Time Marches On

Album: Time Marches On (1996)

Songfacts®:

  • Written by Bobby Braddock, who also wrote Tracy Lawrence's 1995 hit "Texas Tornado," "Time Marches On" follows the lives of a young family and the hardships they face as they grow older. By the end of the song, the philandering father is dead, the long-suffering mother has Alzheimer's disease, the baby sister is a grandmother, and the dope-smoking brother battles high cholesterol. "The only thing that stays the same," Lawrence sings, "is everything changes, everything changes."
  • Braddock told The Tennessean the story behind the song: "It was just a culmination of a lot of different things that started to come together. I would go down to my little hometown in Florida and I noticed that the people who were middle-aged were gone. My younger teachers were then middle-aged or late middle-aged, and I've always been interested in time and physics and the 'what-ifs' of life. And I just got the idea of writing a song about this family that just spends their whole lifetime in about 2 minutes and 40 seconds, and put some things in there that we're not supposed to put in country songs, like dementia."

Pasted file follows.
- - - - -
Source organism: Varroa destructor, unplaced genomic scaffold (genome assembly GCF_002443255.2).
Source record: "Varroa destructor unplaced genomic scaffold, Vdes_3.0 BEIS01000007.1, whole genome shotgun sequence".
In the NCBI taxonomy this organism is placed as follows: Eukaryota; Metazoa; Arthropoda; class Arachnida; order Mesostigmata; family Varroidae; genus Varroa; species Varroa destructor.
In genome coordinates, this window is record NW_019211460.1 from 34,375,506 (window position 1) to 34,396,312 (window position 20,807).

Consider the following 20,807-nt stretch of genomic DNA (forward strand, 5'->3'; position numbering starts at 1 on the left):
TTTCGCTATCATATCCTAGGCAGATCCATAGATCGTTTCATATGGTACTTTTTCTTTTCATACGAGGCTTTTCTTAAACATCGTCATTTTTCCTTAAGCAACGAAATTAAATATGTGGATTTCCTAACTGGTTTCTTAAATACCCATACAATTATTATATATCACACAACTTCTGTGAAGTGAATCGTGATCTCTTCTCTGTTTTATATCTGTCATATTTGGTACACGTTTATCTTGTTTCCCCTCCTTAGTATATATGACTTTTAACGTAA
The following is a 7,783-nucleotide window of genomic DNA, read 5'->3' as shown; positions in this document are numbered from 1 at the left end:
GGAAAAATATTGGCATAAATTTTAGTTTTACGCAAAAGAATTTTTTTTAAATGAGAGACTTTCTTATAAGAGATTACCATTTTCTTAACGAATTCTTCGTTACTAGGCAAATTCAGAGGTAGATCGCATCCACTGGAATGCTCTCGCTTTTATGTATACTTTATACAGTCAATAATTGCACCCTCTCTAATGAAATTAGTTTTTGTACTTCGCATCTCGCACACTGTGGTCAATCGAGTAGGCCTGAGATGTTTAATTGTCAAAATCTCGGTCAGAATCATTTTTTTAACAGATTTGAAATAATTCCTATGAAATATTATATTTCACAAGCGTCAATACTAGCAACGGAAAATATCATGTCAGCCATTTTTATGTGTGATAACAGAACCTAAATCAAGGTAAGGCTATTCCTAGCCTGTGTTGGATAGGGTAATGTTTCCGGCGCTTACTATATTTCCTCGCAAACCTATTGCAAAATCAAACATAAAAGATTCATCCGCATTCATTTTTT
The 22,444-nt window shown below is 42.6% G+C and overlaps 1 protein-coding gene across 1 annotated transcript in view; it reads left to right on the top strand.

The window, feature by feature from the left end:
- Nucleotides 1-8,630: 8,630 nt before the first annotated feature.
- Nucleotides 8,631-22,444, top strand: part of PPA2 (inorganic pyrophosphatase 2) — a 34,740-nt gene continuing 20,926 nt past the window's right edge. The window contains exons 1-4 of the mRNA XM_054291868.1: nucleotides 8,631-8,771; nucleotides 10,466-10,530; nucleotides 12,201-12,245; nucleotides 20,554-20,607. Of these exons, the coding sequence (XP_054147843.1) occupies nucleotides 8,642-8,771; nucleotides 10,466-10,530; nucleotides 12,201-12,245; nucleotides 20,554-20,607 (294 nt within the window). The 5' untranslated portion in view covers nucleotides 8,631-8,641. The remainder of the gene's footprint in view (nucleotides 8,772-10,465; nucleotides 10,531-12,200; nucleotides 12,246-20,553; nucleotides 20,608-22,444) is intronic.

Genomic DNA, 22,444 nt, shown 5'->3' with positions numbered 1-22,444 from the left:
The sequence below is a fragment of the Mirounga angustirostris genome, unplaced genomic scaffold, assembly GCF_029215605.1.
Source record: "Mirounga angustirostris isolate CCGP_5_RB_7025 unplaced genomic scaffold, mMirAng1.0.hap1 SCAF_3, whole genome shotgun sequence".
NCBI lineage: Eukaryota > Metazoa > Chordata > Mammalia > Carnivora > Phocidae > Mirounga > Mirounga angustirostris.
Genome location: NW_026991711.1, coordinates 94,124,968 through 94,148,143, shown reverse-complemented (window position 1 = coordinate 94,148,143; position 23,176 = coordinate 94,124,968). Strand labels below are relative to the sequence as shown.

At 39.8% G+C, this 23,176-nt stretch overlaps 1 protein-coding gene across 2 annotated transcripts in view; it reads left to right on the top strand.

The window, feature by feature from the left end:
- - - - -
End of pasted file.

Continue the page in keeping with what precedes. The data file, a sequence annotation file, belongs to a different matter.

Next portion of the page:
• Braddock wanted the melody to resemble the ticking of a clock.
  • In the lyrics, we first meet the sister as a baby crying in her crib, then again as a teen applying her makeup, and finally as a grown woman calling herself a "Sexy Grandma." Braddock's former mother-in-law had a bumper sticker with the phrase that he found hilarious.
  • This mentions the Hank Williams songs "Kaw Liga" and "Dear John," and the Bob Dylan tune "Like a Rolling Stone."
  • This was nominated for Single of the Year at the 1996 Country Music Association Awards, but lost to George Strait's "Check Yes Or No." It was also nominated twice for the CMA Song of the Year in 1996 and 1997, with Vince Gill's "Go Rest High On That Mountain" and Deana Carter's "Strawberry Wine" taking the prize, respectively.
  • This was a #1 Country hit in both the US and Canada.

Comments: 1

  • Patrick from Long IslandSpecifically the partners on where it says South moods North North South I would love to know what the writer was thinking with that specific lyric
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